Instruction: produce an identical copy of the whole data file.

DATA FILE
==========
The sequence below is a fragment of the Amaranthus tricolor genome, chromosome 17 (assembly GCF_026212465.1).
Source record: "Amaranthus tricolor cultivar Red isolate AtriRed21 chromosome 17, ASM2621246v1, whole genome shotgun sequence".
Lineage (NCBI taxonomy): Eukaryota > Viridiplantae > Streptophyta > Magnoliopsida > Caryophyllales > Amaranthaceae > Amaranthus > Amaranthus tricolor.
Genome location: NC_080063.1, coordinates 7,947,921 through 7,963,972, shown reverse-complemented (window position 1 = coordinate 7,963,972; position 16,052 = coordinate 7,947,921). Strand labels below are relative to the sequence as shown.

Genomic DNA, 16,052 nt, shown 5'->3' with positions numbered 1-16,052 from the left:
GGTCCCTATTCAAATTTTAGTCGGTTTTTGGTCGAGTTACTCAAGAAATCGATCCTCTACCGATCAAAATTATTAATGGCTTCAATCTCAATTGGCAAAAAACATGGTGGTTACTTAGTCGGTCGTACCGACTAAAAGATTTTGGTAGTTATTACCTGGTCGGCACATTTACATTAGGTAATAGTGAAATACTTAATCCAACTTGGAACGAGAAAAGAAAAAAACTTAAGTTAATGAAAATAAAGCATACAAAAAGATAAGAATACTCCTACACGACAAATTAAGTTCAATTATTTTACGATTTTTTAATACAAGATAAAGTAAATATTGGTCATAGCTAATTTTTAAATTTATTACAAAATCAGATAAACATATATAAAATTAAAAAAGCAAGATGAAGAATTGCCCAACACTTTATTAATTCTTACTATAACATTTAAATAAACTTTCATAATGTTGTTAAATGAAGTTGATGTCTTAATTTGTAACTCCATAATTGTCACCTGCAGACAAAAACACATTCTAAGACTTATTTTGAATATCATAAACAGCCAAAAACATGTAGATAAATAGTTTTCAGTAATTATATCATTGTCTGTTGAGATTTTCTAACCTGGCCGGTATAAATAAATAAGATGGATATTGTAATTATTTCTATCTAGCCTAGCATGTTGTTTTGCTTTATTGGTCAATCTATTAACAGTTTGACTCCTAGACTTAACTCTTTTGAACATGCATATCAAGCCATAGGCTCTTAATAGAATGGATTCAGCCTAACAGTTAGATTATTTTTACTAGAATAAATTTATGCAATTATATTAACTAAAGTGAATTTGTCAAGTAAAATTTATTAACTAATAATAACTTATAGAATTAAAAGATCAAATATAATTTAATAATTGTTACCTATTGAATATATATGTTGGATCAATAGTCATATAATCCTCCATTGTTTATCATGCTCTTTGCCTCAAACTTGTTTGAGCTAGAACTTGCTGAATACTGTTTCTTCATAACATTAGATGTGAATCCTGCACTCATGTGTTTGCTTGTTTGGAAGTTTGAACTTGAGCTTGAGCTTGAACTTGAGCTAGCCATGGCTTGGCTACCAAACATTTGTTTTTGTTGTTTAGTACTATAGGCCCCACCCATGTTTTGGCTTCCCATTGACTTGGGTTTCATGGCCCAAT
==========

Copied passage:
The sequence below is a fragment of the Amaranthus tricolor genome, chromosome 17 (assembly GCF_026212465.1).
Source record: "Amaranthus tricolor cultivar Red isolate AtriRed21 chromosome 17, ASM2621246v1, whole genome shotgun sequence".
Lineage (NCBI taxonomy): Eukaryota > Viridiplantae > Streptophyta > Magnoliopsida > Caryophyllales > Amaranthaceae > Amaranthus > Amaranthus tricolor.
Genome location: NC_080063.1, coordinates 7,947,921 through 7,963,972, shown reverse-complemented (window position 1 = coordinate 7,963,972; position 16,052 = coordinate 7,947,921). Strand labels below are relative to the sequence as shown.

Genomic DNA, 16,052 nt, shown 5'->3' with positions numbered 1-16,052 from the left:
GGTCCCTATTCAAATTTTAGTCGGTTTTTGGTCGAGTTACTCAAGAAATCGATCCTCTACCGATCAAAATTATTAATGGCTTCAATCTCAATTGGCAAAAAACATGGTGGTTACTTAGTCGGTCGTACCGACTAAAAGATTTTGGTAGTTATTACCTGGTCGGCACATTTACATTAGGTAATAGTGAAATACTTAATCCAACTTGGAACGAGAAAAGAAAAAAACTTAAGTTAATGAAAATAAAGCATACAAAAAGATAAGAATACTCCTACACGACAAATTAAGTTCAATTATTTTACGATTTTTTAATACAAGATAAAGTAAATATTGGTCATAGCTAATTTTTAAATTTATTACAAAATCAGATAAACATATATAAAATTAAAAAAGCAAGATGAAGAATTGCCCAACACTTTATTAATTCTTACTATAACATTTAAATAAACTTTCATAATGTTGTTAAATGAAGTTGATGTCTTAATTTGTAACTCCATAATTGTCACCTGCAGACAAAAACACATTCTAAGACTTATTTTGAATATCATAAACAGCCAAAAACATGTAGATAAATAGTTTTCAGTAATTATATCATTGTCTGTTGAGATTTTCTAACCTGGCCGGTATAAATAAATAAGATGGATATTGTAATTATTTCTATCTAGCCTAGCATGTTGTTTTGCTTTATTGGTCAATCTATTAACAGTTTGACTCCTAGACTTAACTCTTTTGAACATGCATATCAAGCCATAGGCTCTTAATAGAATGGATTCAGCCTAACAGTTAGATTATTTTTACTAGAATAAATTTATGCAATTATATTAACTAAAGTGAATTTGTCAAGTAAAATTTATTAACTAATAATAACTTATAGAATTAAAAGATCAAATATAATTTAATAATTGTTACCTATTGAATATATATGTTGGATCAATAGTCATATAATCCTCCATTGTTTATCATGCTCTTTGCCTCAAACTTGTTTGAGCTAGAACTTGCTGAATACTGTTTCTTCATAACATTAGATGTGAATCCTGCACTCATGTGTTTGCTTGTTTGGAAGTTTGAACTTGAGCTTGAGCTTGAACTTGAGCTAGCCATGGCTTGGCTACCAAACATTTGTTTTTGTTGTTTAGTACTATAGGCCCCACCCATGTTTTGGCTTCCCATTGACTTGGGTTTCATGGCCCAAT